Carbon and the Molecular Diversity of Life
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From: http://brainerdbiology.com/index_files/page0009.htm

From: http://brainerdbiology.com/index_files/page0009.htm

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Carbon and the Molecular Diversity of Life Presentation Transcript

  • 1. Chapter 4 Carbon and the Molecular Diversity of Life
  • 2. Carbon & Biological Molecules
    • Although cells are 70–95% water, the rest consists mostly of carbon-based compounds
    • Carbon can form large, complex, and diverse molecules
    • Proteins, DNA, carbohydrates, and other molecules that distinguish living matter are all composed of carbon compounds
  • 3. Organic chemistry
    • study of carbon compounds
    • Vitalism = idea that organic compounds arise only in organisms (disproven)
    • Mechanism = view that all natural phenomena are governed by physical and chemical laws
  • 4. Carbon can bonding to four other atoms
    • Electron configuration ~ 4 valence electrons
      • 1s 2 2s 2 2p 2
    • carbon can form four covalent bonds = “tetravalence”
    • most frequent partners: H, O, N
    • shapes: tetrahedral (4 single bonds), bent, or linear
  • 5. LE 4-3 Molecular Formula Structural Formula Ball-and-Stick Model Space-Filling Model Methane Ethane Ethene (ethylene)
  • 6. Carbon Skeleton Variation
    • chains form the skeletons of most organic molecules
    • Carbon chains vary in:
      • Length
      • Bonds types
      • Shape (branched or rings)
    Animation: Carbon Skeletons
  • 7. LE 4-5 Length Ethane Propane Butane 2-methylpropane (commonly called isobutane) Branching Double bonds Rings 1-Butene 2-Butene Cyclohexane Benzene
  • 8. Hydrocarbons
    • Hydrocarbons = consist of only C & H
    • Many organic molecules, such as fats, have hydrocarbon components
    • Hydrocarbons can undergo reactions that release a large amount of energy
  • 9. Isomers
    • Isomers = compounds with the same molecular formula but different structures and properties:
      • Structural isomers have different covalent arrangements of their atoms
    Animation: Isomers
  • 10. Isomers
      • Geometric isomers have the same covalent arrangements but differ in spatial arrangements
  • 11. Isomers
      • Enantiomers are isomers that are mirror images of each other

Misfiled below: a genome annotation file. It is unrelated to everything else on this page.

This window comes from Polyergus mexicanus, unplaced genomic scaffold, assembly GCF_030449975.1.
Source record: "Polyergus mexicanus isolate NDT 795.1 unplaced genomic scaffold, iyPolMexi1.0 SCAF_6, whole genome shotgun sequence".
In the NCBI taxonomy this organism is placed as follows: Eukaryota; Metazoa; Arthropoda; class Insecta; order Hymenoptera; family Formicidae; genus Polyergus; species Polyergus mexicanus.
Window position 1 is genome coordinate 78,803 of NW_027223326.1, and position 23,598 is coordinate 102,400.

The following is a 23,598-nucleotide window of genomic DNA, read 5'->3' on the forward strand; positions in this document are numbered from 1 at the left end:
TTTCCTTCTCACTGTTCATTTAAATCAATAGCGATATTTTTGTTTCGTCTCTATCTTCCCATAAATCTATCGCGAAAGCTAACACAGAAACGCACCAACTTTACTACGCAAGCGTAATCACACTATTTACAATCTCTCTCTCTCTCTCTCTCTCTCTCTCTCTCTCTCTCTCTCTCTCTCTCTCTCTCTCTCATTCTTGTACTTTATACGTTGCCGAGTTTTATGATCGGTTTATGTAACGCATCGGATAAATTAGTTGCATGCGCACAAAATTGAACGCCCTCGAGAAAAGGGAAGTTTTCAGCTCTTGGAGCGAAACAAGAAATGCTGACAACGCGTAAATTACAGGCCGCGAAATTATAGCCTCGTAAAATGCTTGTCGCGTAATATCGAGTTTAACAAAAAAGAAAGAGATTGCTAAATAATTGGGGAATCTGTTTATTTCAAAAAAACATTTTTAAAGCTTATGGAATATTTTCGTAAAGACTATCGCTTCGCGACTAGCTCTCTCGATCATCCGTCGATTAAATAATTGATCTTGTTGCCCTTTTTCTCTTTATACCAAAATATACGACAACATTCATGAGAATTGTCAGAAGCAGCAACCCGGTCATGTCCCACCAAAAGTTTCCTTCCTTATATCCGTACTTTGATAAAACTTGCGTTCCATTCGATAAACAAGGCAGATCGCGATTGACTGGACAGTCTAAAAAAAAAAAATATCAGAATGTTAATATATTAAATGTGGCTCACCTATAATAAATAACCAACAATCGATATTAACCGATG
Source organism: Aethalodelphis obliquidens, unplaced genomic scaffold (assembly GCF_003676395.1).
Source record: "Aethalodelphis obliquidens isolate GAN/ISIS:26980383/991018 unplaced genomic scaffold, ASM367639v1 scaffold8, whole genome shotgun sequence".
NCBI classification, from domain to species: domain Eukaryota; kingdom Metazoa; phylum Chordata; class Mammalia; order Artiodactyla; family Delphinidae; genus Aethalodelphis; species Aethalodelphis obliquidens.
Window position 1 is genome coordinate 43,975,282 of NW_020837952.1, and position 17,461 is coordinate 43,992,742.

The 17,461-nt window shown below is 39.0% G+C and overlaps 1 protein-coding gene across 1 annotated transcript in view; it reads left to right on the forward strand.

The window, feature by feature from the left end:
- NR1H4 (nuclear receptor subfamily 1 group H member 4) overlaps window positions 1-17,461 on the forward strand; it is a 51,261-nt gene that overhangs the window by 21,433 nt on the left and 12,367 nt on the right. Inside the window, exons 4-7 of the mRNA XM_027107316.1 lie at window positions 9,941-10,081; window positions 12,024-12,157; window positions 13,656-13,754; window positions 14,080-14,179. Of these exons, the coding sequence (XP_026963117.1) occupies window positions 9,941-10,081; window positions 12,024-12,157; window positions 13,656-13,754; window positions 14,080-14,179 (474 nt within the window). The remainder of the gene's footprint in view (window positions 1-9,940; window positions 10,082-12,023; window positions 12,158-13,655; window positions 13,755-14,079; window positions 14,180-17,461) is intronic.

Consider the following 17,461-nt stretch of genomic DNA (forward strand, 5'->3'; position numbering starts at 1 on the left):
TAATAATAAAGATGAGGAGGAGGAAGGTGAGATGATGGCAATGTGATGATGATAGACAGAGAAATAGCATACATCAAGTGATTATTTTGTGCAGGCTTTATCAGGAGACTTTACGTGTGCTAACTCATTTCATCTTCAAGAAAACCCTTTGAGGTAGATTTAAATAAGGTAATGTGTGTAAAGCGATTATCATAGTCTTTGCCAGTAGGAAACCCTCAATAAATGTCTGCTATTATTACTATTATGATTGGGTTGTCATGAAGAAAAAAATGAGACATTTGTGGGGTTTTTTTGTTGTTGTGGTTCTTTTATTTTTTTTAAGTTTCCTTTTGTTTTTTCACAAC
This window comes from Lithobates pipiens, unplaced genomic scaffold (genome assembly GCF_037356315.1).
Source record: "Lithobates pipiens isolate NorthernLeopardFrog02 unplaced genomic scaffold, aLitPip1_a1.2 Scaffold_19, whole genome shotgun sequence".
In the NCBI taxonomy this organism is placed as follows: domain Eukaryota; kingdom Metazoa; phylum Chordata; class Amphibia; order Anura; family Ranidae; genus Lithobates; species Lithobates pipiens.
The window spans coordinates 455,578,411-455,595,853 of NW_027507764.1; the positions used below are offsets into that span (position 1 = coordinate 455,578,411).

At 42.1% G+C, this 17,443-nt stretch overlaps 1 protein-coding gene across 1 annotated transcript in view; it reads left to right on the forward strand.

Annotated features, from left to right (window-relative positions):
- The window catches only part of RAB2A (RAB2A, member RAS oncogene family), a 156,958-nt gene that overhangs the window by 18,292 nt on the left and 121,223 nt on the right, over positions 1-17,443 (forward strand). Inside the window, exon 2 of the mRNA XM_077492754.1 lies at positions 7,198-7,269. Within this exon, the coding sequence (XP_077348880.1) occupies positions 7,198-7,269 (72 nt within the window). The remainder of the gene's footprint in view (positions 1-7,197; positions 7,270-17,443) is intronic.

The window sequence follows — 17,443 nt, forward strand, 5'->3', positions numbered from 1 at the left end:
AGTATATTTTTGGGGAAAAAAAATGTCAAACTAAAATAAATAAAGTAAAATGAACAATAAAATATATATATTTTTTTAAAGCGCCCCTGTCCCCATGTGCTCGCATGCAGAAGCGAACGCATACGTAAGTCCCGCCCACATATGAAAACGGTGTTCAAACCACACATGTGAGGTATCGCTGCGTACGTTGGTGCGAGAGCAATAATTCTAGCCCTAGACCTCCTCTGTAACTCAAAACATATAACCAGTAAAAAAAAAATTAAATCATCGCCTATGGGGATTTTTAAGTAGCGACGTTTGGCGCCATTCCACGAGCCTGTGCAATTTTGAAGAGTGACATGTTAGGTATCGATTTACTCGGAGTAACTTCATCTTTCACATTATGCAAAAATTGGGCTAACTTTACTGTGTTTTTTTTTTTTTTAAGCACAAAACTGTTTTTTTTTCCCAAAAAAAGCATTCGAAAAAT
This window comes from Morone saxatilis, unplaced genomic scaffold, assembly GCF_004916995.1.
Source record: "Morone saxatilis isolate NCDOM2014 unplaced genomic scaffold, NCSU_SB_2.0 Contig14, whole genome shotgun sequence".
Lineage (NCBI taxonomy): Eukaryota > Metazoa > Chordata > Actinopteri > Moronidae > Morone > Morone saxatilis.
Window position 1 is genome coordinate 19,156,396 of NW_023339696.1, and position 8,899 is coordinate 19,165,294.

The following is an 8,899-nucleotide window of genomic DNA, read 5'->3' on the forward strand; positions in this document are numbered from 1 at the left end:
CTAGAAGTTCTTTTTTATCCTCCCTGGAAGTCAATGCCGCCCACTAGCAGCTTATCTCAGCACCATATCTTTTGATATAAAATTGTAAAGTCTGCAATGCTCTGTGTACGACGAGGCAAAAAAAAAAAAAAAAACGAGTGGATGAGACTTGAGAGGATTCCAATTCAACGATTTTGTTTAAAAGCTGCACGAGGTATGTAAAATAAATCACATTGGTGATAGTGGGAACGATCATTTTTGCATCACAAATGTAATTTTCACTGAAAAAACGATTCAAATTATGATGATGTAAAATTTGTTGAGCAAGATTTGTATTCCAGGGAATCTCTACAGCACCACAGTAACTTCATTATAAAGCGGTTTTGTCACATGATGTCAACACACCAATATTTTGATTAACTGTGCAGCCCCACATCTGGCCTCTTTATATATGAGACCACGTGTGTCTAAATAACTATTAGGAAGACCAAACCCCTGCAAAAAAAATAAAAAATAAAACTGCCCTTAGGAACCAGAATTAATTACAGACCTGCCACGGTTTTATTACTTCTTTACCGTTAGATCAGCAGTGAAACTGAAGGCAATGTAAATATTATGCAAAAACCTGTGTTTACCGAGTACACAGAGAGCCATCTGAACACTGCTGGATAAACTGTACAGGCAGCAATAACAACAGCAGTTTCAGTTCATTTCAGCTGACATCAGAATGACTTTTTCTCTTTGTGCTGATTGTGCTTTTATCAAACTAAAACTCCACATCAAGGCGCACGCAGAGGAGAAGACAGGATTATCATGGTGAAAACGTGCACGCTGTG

• 12.
    • Enantiomers are important in the pharmaceutical industry
    • Two enantiomers of a drug may have different effects
    • Differing effects of enantiomers demonstrate that organisms are sensitive to even subtle variations in molecules
    Investigation: L- Dopa L -Dopa (effective against Parkinson’s disease) D -Dopa (biologically Inactive)
  • 13. Functional groups
    • Functional groups are attached to carbon skeleton & are the components most commonly involved in chemical reactions
    • The number and arrangement of functional groups give each molecule its unique properties
  • 14. LE 4-9 Estradiol Testosterone Male lion Female lion
  • 15.
    • Hydroxyl group
    • Carbonyl group
    • Carboxyl group
    • Amino group
    • Sulfhydryl group
    • Phosphate group
    6 Functional groups
  • 16. LE 4-10aa STRUCTURE (may be written HO—) NAME OF COMPOUNDS Alcohols (their specific names usually end in -ol ) Ethanol, the alcohol present in alcoholic beverages FUNCTIONAL PROPERTIES Is polar as a result of the electronegative oxygen atom drawing electrons toward itself. Attracts water molecules, helping dissolve organic compounds such as sugars (see Figure 5.3).
  • 17. LE 4-10ab STRUCTURE NAME OF COMPOUNDS Ketones if the carbonyl group is within a carbon skeleton EXAMPLE Acetone, the simplest ketone A ketone and an aldehyde may be structural isomers with different properties, as is the case for acetone and propanal. Aldehydes if the carbonyl group is at the end of the carbon skeleton Acetone, the simplest ketone Propanal, an aldehyde FUNCTIONAL PROPERTIES
  • 18. LE 4-10ac STRUCTURE NAME OF COMPOUNDS Carboxylic acids, or organic acids EXAMPLE Has acidic properties because it is a source of hydrogen ions. Acetic acid, which gives vinegar its sour taste FUNCTIONAL PROPERTIES The covalent bond between oxygen and hydrogen is so polar that hydrogen ions (H + ) tend to dissociate reversibly; for example, Acetic acid Acetate ion In cells, found in the ionic form, which is called a carboxylate group.
  • 19. LE 4-10ba STRUCTURE NAME OF COMPOUNDS Amine EXAMPLE Because it also has a carboxyl group, glycine is both an amine and a carboxylic acid; compounds with both groups are called amino acids. FUNCTIONAL PROPERTIES Acts as a base; can pick up a proton from the surrounding solution: (nonionized) Ionized, with a charge of 1+, under cellular conditions Glycine (ionized)
  • 20. LE 4-10bb STRUCTURE (may be written HS—) NAME OF COMPOUNDS Thiols EXAMPLE Ethanethiol FUNCTIONAL PROPERTIES Two sulfhydryl groups can interact to help stabilize protein structure (see Figure 5.20).
  • 21. LE 4-10bc STRUCTURE NAME OF COMPOUNDS Organic phosphates EXAMPLE Glycerol phosphate FUNCTIONAL PROPERTIES Makes the molecule of which it is a part an anion (negatively charged ion). Can transfer energy between organic molecules.